Special Report: Global Financial Crisis
BEIJING, Oct. 20 -- When the United States
stands in a waist-deep flood, small countries are 10 feet under the water.
The figure of speech tells us how big a giant the US
is as the financial crisis ripples through the world.
The economic storm, or the financial 9/11 as some
people call, can hardly change the US GDP and military power.
However, the uncertainty that characterizes the
current global financial crisis extends beyond the markets and its drama beyond
the erratic moves of securities prices. When the dust settles after the
financial crisis, power relations might change.
The US's soft power, if not the hard side, is under
US President George W. Bush announced on Saturday
plans to host an international summit to discuss ways to fix the world financial
system. French President Nicolas Sarkozy and European Commission President Jose
Manuel Barroso were with him, but Bush did not say when and where the summit
would be convened. It was reported that emerging economies like China and India
would be invited to the summit.
It is easy to see the US is eager for a discussion on
global responses to the financial crisis and ideas to prevent such a crisis from
recurring in the future. The reason is simple: it is in the water, too.
It is still too early to evaluate how devastating the
crisis is to the world. The credit crisis that started in the US and swept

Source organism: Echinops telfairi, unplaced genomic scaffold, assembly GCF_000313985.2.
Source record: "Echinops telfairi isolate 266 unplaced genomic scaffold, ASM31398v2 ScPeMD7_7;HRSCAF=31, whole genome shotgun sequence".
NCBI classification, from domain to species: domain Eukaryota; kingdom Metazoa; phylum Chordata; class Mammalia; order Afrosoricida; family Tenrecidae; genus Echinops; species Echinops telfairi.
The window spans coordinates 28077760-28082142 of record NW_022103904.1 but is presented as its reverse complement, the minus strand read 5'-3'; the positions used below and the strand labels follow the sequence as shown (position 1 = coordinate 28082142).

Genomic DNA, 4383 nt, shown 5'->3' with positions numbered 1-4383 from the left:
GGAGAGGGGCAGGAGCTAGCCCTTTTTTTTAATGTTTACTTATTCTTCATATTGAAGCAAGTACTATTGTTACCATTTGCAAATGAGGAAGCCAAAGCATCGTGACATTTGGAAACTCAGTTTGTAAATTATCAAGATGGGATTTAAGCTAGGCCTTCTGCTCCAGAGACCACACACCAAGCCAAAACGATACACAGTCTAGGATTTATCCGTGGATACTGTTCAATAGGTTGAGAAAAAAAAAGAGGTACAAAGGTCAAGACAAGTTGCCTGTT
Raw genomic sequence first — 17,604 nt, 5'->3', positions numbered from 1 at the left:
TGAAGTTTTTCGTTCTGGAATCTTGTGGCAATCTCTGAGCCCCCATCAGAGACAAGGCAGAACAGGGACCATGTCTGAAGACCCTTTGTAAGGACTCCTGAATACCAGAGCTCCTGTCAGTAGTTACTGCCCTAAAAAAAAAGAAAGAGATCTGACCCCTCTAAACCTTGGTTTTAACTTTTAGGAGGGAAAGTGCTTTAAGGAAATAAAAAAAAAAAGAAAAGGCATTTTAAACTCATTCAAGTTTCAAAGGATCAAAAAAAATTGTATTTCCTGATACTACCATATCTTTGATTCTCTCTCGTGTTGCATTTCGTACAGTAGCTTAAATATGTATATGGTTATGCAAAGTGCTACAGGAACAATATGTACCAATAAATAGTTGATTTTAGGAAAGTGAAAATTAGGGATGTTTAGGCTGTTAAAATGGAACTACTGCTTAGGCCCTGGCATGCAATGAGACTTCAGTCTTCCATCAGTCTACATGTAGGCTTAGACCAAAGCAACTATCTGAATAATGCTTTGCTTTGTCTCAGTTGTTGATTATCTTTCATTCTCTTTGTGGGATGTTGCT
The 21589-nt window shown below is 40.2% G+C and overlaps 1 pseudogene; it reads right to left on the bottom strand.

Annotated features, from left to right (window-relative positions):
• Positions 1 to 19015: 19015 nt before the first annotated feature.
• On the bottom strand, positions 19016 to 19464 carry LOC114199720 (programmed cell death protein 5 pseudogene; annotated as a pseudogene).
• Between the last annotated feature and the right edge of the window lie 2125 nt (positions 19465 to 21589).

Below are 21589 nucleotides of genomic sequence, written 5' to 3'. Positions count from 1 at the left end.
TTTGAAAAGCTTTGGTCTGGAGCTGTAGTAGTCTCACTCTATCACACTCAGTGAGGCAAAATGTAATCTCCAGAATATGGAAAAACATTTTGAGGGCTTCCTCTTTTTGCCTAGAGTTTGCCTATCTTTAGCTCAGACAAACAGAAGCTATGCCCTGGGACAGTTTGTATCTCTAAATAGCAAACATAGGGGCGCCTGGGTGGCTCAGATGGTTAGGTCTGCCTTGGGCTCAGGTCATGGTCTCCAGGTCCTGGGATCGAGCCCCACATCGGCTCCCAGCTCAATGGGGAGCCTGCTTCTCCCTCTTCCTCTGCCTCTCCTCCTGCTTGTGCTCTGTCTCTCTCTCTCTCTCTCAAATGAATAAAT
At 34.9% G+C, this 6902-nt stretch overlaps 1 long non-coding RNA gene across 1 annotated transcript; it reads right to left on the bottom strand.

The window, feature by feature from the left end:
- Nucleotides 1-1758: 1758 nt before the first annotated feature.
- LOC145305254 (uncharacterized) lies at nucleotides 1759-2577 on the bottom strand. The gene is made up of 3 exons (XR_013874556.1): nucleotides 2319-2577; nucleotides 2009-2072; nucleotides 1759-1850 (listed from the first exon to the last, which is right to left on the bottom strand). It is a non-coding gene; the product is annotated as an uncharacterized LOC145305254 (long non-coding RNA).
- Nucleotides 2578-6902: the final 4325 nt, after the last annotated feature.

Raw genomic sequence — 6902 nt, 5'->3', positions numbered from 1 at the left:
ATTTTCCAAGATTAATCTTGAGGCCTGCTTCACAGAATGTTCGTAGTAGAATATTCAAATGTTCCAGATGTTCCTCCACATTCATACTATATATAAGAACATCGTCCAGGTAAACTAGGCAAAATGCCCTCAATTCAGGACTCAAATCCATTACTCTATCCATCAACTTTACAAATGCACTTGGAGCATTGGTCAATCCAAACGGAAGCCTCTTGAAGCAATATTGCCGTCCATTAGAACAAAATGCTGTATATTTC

around the globe has pummeled markets. It has left the US and its European
allies searching for ways to cushion the shock from the financial crisis.
The economic storm is far from the end. The world
needs to be ready for more ripples from it.
When globalization marches on, developed countries
have garnered most of the benefits, and developing economies including China
also have profited by the progress.
When the economy is in turmoil, the big countries and
financial institutions must respond to the crisis. This will force all members
of the global village to share the woes.
This is the nature of international politics today.
If the financial crisis stayed for years, the
contrasts between the US and other big countries would change. The collapse of
the Roman Empire and the empire of Great Britain started with monetary crises.
The ongoing financial crisis has dealt a heavy blow
to the US free market system. The US government has had to bail out and take
over some financial institutions, partly a kind of state management over the
It is quite uncertain whether the US soft power can
come back to its pinnacle after the "financial tsunami."
The rest of the world is not having blind faith in or
even turning down the rules of US-style financial games. .
This should not necessarily mean that we devalue the
US capability to lift itself out of crises. The country did so several times in
Now we can leave the financial crisis to economists
and government officials taking care of the economic sector. At the same time it
is necessary to take note of the impacts of the economic crisis on spheres
beyond the economic field.
(Source: China Daily)